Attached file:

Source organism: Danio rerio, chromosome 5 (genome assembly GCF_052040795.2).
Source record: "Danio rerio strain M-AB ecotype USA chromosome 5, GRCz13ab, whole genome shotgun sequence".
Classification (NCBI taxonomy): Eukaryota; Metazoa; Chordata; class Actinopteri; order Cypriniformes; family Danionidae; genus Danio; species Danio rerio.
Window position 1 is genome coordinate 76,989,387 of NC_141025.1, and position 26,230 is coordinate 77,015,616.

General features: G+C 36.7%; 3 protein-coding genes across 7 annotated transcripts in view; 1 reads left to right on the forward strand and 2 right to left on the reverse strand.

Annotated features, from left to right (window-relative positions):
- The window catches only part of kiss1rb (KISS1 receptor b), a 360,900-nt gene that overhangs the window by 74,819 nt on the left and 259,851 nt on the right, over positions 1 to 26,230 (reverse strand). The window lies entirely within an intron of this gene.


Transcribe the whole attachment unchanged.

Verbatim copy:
Source organism: Danio rerio, chromosome 5 (genome assembly GCF_052040795.2).
Source record: "Danio rerio strain M-AB ecotype USA chromosome 5, GRCz13ab, whole genome shotgun sequence".
Classification (NCBI taxonomy): Eukaryota; Metazoa; Chordata; class Actinopteri; order Cypriniformes; family Danionidae; genus Danio; species Danio rerio.
Window position 1 is genome coordinate 76,989,387 of NC_141025.1, and position 26,230 is coordinate 77,015,616.

General features: G+C 36.7%; 3 protein-coding genes across 7 annotated transcripts in view; 1 reads left to right on the forward strand and 2 right to left on the reverse strand.

Annotated features, from left to right (window-relative positions):
- The window catches only part of kiss1rb (KISS1 receptor b), a 360,900-nt gene that overhangs the window by 74,819 nt on the left and 259,851 nt on the right, over positions 1 to 26,230 (reverse strand). The window lies entirely within an intron of this gene.